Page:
Where Rev could be going...3D?
jbv.silences at club-internet.fr
Thu Nov 23 04:21:33 CST 2006
> Hey, hey
> I provoked the 3D stuff not because to force someone starting developing Rev
> 3D module from scratch...
> The intention was to draw your attention to the fact that OpenGL 3D engine
> for the Revolution ALREADY EXISTS and sits on the shell exposed by iGame3D
> with seemingly no one being interested in the ready-to-use thingy.
> Any ideas on how can we "take" it? Because if we do not manage to "take" it
> somehow now, it will likely be gone in a few months... and then somebody
> (definitely not me ;-)) will have to code the whole thing from scratch again
Don't worry, we all do understand your concern.
But at the same time, please allow me to consider the problem from the other
way round : have you ever wondered why some MC / Rev users (like me) have
been waiting for years for some vector graphics to be available in Rev, or why
this 3D API has been sitting on the shelf for so long ?
IMHO this situation is an inheritance from the old HC days when the only way
to add features to the engine was through externals. Which means you have a
proprietary engine (a bit like a black box), and the possibility to add limited
functions to it via the limited externals API.
But times are changing, and now open source is much more different from what
it could have been in the late 80's. I'm not pleading for complete open-ness of the
Rev engine code, but rather for some general framework that would allow skilled
coders to jump in and start coding to enhance the engine by adding primitives to
the Transcript language itself. Again I'm convinced that some "heavy" enhancements
can't be added to Rev in any other way. And since such a framework isn't available,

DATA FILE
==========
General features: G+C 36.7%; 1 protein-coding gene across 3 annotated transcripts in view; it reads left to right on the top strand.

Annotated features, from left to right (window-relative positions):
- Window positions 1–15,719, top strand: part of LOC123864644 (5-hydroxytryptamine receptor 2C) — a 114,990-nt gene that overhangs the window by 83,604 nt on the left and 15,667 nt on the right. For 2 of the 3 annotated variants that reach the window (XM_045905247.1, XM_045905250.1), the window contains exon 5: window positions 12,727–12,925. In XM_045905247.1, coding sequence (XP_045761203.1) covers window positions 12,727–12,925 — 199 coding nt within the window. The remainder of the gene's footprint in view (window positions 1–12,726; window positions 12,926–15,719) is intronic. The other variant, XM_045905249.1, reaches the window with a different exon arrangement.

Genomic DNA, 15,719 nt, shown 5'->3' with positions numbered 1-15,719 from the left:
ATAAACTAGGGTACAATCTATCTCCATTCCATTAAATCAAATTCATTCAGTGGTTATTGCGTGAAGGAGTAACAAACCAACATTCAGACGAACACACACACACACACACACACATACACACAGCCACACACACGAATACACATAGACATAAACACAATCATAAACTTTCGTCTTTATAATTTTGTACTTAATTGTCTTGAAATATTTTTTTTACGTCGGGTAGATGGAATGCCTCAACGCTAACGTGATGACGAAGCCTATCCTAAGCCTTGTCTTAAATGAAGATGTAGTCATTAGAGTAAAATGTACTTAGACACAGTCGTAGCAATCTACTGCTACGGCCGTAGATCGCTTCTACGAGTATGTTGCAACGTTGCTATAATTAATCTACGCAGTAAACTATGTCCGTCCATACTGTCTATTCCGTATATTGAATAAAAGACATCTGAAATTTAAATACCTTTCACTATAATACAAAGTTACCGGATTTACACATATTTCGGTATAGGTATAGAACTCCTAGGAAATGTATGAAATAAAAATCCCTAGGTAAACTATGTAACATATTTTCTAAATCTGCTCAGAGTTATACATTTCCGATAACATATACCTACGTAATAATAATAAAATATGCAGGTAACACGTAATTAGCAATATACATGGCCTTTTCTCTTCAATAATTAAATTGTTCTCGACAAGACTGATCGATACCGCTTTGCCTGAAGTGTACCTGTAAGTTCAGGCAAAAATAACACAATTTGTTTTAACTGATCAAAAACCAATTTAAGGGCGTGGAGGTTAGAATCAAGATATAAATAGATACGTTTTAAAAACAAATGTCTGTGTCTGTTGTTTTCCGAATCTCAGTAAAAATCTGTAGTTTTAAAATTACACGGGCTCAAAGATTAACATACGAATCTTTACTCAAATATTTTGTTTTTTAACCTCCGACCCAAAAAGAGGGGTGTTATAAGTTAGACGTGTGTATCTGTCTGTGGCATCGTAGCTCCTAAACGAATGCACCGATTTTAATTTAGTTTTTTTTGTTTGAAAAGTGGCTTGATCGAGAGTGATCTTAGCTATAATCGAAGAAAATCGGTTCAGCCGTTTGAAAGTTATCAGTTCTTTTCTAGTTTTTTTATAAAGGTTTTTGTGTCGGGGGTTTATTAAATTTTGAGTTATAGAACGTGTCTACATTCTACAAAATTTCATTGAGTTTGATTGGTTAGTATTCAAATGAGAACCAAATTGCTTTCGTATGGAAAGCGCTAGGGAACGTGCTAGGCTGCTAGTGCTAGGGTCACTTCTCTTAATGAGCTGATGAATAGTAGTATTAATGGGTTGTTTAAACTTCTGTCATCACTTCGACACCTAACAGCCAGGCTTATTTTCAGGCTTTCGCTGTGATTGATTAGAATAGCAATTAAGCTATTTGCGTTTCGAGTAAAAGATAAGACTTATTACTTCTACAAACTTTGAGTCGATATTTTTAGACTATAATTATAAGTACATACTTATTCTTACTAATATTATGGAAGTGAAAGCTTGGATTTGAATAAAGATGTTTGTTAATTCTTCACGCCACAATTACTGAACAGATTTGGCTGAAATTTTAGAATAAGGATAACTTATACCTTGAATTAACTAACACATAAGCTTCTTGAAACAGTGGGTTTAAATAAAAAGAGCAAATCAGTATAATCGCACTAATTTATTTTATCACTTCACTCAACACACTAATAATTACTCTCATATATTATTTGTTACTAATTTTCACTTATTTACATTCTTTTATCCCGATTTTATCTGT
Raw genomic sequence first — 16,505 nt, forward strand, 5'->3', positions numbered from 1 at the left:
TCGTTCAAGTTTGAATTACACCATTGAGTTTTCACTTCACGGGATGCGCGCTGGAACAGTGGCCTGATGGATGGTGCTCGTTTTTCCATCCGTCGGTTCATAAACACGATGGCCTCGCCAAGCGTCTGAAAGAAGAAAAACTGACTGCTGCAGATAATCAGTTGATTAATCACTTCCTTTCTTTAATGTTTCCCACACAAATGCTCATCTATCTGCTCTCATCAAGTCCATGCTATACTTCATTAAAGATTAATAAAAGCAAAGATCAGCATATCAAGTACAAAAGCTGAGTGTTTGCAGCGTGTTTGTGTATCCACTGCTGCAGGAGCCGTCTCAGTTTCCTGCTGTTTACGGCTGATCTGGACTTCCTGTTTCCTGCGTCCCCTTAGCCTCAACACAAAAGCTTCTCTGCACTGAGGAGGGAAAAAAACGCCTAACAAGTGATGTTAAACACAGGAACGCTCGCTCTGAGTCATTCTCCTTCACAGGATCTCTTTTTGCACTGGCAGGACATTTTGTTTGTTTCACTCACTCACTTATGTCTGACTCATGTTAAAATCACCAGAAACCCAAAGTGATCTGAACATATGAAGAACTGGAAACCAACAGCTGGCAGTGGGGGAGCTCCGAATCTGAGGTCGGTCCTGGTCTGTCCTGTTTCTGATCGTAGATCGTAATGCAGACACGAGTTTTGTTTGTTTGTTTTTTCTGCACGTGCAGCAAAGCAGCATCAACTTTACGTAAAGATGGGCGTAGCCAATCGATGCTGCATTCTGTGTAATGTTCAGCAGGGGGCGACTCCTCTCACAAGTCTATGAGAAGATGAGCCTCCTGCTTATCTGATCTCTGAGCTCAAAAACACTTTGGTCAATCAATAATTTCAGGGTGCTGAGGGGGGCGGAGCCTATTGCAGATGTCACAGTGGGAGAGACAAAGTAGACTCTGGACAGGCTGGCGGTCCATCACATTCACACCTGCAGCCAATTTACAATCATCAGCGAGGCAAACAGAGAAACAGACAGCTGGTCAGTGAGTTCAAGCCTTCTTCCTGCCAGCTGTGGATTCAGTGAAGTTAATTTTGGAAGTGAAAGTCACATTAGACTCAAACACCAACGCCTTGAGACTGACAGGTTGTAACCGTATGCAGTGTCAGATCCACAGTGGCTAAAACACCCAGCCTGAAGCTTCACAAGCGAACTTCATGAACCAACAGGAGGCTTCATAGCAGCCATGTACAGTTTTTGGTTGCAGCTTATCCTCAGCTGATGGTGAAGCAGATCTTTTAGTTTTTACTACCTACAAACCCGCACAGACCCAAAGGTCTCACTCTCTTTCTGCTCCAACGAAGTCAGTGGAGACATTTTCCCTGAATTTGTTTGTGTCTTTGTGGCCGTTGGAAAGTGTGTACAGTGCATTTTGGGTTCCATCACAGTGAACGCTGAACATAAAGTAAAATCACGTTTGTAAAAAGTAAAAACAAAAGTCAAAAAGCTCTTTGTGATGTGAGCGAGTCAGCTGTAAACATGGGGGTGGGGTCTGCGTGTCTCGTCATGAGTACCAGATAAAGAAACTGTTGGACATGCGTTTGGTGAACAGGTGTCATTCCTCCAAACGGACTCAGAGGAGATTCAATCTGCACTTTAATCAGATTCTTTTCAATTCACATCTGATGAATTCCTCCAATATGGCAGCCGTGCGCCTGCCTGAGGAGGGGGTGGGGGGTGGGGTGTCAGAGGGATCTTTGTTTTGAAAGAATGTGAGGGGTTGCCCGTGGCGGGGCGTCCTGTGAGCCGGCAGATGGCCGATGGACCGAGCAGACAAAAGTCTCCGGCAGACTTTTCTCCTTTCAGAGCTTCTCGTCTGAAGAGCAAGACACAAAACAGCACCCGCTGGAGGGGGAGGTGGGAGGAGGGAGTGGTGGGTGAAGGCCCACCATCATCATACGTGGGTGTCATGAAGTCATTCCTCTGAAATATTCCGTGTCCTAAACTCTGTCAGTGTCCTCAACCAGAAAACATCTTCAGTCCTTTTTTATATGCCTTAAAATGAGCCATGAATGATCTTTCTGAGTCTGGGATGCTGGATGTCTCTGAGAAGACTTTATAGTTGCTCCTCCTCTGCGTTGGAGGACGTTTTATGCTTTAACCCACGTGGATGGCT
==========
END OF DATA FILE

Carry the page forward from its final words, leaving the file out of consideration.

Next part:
Rev users have to wait and wait for the skilled but more-than-busy Rev crew to
achieve and debug any improvement...
Those coders would first build these new primitives for their own use (because they
need it for a specific project - it was my case in 2003 when I needed some openGL
interface for a specific client - and most important, it would prevent them to switch
to another development tool), but then nothing would hinder them to make the new
primitives (or the code itself) available for others, just like in open source.
Eventually, others could tweak the code to meet their own needs, and finally a more
or less universal and final version could be included in the engine by RR.
BTW this would re-inforce the deep natural english-like nature of xTalk, by copying
natural language in its improvement & evolution process...
Please correct me if I'm wrong, but I'm convinced that more "universal" developments
could be achieved that way. 3D is a good example : I understand that opening Rev to the
development of 3D games is a good thing, but why limit the use of 3D to games ?
A powerful set of primitives for 3D creation and control would open more horizons :
industrial process simulation, education, scientific imagery, etc.
And who knows what kind of new developments would arise by simple interaction
with other existing features (I for one have a few ideas that I don't want to disclose
right now, but hope I'll find the time to code in a more or less near future) ?
And last but not least, here's another innocent question : please correct me if I'm wrong,
but as far as I understand, the improve-rev list is limited to those with an Enterprise
licence. How come someone (like me) who has spent thousands of hours since 1987
coding with the successive versions of HC / SC / OMO / MC / Rev is less qualified to
discuss possible Rev improvements than anyone who discovered Rev and xTalk last
week, but with enough $$$ to afford an Enterprise licence ?
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